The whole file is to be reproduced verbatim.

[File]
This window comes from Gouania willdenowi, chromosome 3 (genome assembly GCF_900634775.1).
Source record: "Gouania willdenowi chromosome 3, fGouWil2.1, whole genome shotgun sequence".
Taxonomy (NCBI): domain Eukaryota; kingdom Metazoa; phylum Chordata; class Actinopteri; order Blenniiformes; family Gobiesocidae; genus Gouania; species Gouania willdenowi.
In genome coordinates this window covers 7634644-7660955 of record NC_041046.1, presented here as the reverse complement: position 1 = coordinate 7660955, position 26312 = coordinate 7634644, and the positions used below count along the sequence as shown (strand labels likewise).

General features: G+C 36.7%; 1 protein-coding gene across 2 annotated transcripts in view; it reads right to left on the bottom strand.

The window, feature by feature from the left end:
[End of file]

This window comes from Gouania willdenowi, chromosome 3 (genome assembly GCF_900634775.1).
Source record: "Gouania willdenowi chromosome 3, fGouWil2.1, whole genome shotgun sequence".
Taxonomy (NCBI): domain Eukaryota; kingdom Metazoa; phylum Chordata; class Actinopteri; order Blenniiformes; family Gobiesocidae; genus Gouania; species Gouania willdenowi.
In genome coordinates this window covers 7634644-7660955 of record NC_041046.1, presented here as the reverse complement: position 1 = coordinate 7660955, position 26312 = coordinate 7634644, and the positions used below count along the sequence as shown (strand labels likewise).

General features: G+C 36.7%; 1 protein-coding gene across 2 annotated transcripts in view; it reads right to left on the bottom strand.

The window, feature by feature from the left end: